That business-focused push started with a suite of basic products to help Zilingo sellers manage their e-commerce business. Those initially included inventory management and sales tracking, but they have since graduated to deeper services like financing, sourcing and procurement, and a ‘style hunter’ for identifying upcoming fashion trends. Zilingo also widened its target from the long tail of small vendors operating in Southeast Asia, to bigger merchants and brands and even to the fashion industry in Europe, North America and beyond that seeks access to Asia’s producers, who are estimated to account for $1.4 trillion of the $3 billion global fashion manufacturing market.

Zilingo’s goal today is to provide any seller with the features, insight and network that brands such as Zara have built for themselves through years of work.

In Southeast Asia, that means helping small merchants, SMEs and larger retailers to source items for sale online through the Zilingo store. But in Europe and the U.S, where it doesn’t operate an outlet, Zilingo goes straight to the sellers themselves. That could mean retailers seeking wholesale opportunities from Asia or online influencers, such as Instagram personalities, keen to use their presence for e-commerce. Beyond just picking out items to sell, Zilingo wants to help them build their own private labels using its supply chain network.

That rest of the world plan has been on the cards since last year when Zilingo closed a $54 million Series C, but now the next stage of the journey is deeper integration with factories.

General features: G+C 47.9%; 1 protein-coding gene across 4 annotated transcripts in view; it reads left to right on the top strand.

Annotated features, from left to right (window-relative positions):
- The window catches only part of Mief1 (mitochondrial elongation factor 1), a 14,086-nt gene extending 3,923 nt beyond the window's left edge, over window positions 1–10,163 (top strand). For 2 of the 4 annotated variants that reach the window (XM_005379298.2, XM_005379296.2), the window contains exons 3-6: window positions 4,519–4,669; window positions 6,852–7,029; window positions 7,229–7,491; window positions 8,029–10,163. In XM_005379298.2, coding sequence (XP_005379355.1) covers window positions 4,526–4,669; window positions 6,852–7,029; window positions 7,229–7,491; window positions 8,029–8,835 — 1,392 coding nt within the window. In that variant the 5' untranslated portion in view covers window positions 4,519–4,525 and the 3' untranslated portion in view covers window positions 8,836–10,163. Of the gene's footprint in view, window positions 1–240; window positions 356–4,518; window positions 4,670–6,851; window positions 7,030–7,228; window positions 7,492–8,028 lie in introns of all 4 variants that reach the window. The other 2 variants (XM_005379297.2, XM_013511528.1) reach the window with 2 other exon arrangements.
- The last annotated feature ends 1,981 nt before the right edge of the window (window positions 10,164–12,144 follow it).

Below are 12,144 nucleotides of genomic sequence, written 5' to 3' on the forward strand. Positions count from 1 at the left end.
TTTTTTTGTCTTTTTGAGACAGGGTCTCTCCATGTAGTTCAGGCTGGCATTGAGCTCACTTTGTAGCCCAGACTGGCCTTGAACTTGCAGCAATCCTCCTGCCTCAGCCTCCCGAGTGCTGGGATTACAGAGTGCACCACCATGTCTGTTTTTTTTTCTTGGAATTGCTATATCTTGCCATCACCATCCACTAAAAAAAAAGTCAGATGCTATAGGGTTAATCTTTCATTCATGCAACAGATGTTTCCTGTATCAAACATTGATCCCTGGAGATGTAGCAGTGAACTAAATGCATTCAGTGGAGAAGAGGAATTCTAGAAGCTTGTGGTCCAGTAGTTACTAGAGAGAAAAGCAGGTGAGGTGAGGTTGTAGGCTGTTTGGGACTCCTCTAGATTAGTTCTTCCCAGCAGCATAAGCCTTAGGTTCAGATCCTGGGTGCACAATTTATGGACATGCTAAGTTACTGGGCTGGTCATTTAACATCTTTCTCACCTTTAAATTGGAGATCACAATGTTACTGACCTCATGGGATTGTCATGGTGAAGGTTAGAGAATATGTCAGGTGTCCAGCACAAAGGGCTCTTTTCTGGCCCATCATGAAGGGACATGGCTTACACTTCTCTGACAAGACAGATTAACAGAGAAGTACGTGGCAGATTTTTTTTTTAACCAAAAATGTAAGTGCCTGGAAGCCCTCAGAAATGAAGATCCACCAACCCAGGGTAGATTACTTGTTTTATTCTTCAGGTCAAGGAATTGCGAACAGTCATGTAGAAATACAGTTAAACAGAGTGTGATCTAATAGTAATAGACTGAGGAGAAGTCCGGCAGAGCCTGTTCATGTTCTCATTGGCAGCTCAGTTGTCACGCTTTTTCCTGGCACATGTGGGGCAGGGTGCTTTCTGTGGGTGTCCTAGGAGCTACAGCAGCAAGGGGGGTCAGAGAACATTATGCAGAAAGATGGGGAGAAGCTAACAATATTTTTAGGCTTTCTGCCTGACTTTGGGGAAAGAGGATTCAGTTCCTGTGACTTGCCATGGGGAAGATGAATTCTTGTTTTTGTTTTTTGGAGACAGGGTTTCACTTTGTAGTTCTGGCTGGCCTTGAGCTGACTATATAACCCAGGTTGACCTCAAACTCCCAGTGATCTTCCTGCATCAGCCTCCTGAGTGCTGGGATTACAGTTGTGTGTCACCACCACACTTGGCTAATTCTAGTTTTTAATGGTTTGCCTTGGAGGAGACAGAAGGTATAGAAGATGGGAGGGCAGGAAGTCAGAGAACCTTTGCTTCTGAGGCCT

“If you think about these factories that make the products, the process isn’t optimized over there,” Bose said in an interview. “The guy or girl running factory likely has no technology, they don’t even use Excel. So we’re going to small and medium factories, increasing capacity utilization, helping to manage payroll, getting loans and other fintech services.”

Kapoor, her co-founder, adds that the fashion supply chain is “is marred by outdated tech.”

“It’s imperative for us to build products that introduce machine learning and data science effectively to SMEs while also being easy to use, get adopted and scale quickly. We’re re-wiring the entire supply chain with that lens so that we can add most value,” he added in a statement.

Zilingo encourages retailers and brands to develop their own private labels by tapping into the supply chain network it has built

AWS for the fashion supply chain

Bose said Zilingo’s early efforts have boosted factory efficiency by some 60 percent and made it possible to develop links to retailers while also enabling factories to develop their own private label colletions, rather than simply churning out unbranded or non-descript products.